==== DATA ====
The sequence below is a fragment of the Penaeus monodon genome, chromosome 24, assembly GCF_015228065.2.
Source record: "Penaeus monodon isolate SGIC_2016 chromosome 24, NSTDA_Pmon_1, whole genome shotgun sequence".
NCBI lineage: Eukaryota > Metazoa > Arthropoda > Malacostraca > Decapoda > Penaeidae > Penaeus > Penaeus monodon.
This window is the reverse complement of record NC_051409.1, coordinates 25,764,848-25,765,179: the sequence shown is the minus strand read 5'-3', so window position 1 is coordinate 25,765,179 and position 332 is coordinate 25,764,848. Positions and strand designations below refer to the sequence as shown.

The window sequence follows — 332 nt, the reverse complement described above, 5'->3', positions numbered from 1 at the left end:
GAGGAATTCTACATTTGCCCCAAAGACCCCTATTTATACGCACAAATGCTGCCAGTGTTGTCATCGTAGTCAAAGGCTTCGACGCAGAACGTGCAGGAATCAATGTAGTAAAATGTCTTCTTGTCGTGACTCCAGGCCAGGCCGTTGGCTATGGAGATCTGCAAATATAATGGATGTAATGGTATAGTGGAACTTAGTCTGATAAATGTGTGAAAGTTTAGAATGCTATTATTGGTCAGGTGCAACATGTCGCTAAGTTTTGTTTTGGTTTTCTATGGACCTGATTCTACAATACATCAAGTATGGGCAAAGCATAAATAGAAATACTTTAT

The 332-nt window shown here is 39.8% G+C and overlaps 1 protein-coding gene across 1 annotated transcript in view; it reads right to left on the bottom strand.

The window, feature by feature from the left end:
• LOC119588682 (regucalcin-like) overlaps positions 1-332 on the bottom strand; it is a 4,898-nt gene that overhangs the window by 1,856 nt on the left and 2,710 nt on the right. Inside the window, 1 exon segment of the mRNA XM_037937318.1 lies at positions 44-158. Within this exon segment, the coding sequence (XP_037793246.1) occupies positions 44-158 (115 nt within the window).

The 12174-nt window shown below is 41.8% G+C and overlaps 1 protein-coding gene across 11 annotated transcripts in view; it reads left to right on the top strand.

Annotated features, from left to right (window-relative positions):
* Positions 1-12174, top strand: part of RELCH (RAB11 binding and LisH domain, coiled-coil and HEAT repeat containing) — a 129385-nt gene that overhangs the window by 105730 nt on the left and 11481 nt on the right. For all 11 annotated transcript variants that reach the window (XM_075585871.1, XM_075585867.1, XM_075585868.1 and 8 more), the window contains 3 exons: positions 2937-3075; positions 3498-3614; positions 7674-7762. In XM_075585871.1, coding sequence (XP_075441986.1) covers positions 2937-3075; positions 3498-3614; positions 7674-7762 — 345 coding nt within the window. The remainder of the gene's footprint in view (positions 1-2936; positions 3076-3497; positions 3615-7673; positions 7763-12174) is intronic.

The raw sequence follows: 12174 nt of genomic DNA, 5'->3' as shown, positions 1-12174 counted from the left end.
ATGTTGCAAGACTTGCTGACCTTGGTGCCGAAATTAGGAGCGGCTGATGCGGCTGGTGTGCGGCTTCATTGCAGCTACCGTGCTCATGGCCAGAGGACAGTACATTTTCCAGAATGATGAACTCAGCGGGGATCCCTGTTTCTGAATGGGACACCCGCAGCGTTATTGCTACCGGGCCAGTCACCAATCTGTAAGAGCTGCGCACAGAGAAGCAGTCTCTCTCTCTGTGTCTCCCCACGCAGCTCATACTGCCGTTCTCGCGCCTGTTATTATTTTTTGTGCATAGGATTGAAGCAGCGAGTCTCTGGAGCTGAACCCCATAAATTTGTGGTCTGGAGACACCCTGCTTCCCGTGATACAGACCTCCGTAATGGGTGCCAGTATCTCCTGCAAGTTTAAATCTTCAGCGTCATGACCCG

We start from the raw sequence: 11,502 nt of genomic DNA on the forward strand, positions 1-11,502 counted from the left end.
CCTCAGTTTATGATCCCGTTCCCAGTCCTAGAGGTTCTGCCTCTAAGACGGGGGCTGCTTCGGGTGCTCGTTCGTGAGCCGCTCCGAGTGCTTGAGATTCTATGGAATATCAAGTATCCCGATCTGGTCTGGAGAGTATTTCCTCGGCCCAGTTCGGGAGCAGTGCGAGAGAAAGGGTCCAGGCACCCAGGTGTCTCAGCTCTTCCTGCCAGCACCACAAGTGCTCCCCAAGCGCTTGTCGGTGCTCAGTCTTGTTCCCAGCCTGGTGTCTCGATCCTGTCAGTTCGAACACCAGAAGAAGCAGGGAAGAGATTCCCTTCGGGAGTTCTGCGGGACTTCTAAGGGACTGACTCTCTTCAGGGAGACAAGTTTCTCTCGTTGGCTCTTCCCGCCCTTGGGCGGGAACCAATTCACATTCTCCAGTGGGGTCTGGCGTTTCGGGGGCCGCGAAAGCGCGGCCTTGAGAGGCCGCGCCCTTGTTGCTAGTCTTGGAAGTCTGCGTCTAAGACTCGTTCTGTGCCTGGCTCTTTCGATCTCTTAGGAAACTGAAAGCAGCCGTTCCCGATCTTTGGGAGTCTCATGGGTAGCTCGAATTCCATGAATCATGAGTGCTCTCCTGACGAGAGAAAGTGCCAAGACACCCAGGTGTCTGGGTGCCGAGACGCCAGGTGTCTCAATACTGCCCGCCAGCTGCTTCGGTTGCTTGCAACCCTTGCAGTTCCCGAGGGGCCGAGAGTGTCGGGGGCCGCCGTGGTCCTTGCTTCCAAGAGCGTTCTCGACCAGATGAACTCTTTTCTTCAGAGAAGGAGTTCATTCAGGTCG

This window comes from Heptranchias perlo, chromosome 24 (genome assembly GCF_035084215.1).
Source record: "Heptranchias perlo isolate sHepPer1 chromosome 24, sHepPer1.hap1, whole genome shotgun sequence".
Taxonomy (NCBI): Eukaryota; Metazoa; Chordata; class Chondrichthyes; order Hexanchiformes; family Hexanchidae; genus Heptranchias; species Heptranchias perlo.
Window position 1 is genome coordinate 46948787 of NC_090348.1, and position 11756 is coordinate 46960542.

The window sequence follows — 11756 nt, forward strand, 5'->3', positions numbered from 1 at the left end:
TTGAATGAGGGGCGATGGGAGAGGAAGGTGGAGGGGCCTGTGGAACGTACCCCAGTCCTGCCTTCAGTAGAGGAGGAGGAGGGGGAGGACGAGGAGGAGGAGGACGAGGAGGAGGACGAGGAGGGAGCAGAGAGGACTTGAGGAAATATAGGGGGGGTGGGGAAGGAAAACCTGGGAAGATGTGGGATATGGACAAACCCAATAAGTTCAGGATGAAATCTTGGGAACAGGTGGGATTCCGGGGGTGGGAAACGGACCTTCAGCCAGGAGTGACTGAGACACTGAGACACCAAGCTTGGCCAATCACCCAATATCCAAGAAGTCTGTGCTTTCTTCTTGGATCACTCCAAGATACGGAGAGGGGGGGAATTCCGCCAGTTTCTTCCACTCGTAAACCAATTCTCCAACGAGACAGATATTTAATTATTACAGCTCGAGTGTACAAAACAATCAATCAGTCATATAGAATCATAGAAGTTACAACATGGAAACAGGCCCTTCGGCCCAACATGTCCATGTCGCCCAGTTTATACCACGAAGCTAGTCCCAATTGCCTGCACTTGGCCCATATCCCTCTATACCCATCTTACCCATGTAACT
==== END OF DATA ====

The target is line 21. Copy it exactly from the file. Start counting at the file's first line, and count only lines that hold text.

The window sequence follows — 11756 nt, forward strand, 5'->3', positions numbered from 1 at the left end: